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The pill that can cure PMS may be a placebo, but we don't care

Sasha Brown-Worsham


Sasha Brown-Worsham

Sasha Brown-Worsham has written for dozens of publications over the course of her years as a journalist and blogger. She lives outside NYC with her three children, husband, and multiple pets. She is working on her first novel.

PMS 'cure' pill may be available to many deserving and grateful women

Premenstrual syndrome is the scourge of women everywhere. But for those who don't suffer from it, there is little understanding of the bloating, pain and emotional swings the rest of us have each month when our "little friend" comes to town. A new pill with promising results in Sweden seems destined to come to American women, and while many are concerned its cure is only the placebo effect, the rest of us don't care. Whether it's fake or not, if I think my PMS is gone, hand that pill over. With some chocolate, please.

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Serenol is a non-prescription supplement that contains bee pollen. In Sweden, a similar product called Femal has been around for years and had very positive results with PMS symptoms. "A 2002 randomized, placebo controlled, double blind study of 29 women on Femal showed that it improved PMS symptoms like irritability and bloating," according to New York Magazine.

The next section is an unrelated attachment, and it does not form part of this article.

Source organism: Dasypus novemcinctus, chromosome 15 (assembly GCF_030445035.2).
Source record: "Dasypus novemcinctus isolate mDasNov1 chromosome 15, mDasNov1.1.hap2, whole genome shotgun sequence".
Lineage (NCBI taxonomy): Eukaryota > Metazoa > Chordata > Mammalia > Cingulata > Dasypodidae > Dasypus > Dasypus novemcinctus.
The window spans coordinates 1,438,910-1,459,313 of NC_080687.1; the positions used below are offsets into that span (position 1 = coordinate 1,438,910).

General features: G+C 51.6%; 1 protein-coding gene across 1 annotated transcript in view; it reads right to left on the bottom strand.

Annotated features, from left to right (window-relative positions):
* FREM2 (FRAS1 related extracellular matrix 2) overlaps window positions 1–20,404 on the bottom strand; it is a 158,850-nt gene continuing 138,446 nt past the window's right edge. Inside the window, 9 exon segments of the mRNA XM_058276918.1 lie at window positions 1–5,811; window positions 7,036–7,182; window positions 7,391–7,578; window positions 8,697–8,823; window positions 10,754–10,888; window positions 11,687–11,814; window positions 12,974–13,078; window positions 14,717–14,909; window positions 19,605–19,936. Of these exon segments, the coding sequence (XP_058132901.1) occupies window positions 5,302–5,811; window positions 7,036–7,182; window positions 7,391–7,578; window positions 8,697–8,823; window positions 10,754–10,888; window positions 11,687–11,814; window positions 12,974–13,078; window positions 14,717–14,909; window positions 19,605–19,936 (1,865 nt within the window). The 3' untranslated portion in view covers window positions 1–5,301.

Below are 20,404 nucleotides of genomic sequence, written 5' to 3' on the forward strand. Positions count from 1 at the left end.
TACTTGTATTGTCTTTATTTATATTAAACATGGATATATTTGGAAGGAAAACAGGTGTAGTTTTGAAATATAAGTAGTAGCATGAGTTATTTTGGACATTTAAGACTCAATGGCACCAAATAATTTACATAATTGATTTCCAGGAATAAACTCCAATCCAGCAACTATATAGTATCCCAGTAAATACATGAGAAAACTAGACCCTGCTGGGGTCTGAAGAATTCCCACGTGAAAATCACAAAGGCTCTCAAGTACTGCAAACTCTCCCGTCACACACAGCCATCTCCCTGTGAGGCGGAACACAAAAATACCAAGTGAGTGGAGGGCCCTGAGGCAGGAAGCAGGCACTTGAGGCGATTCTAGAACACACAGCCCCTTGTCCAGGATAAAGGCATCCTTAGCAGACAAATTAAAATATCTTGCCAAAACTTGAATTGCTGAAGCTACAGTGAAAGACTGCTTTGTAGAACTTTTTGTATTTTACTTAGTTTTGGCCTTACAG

Now, obviously, this could be a placebo and 29 women isn't a huge study. But it is hopeful. And even a placebo is better than what we have now, which is a handful of pain pills and a lot of people who throw shade on PMS and say we make up the symptoms.

The fact is, PMS is something women have been embarrassed to admit to going through. But for those of us who suffer through it, we know that the week leading up our periods will be full of bloating, cramping, mood swings and discomfort. Think about it: A quarter of our month is spent feeling deeply uncomfortable. Who wouldn't want a cure to that?

PMS is not an excuse for women to work less hard or to behave badly and get a pass. But it is a real thing that many women feel and experience to varying degrees, and it would be nice to have something non-hormonal and not related to birth control that could regulate it. As of now, all we have are a series of low-dose hormones and birth-control options, some of which allow us to skip our periods altogether, control the acne portion of PMS and treat some of the symptoms with varying side effects and unknown factors.

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I was on hormonal birth control for years in my 20s and have since decided never to go back. For women like me, suffering until menopause seemed like our lot in life. If this pill holds even the slightest hope, I'd try it. In a second. Bring it on.

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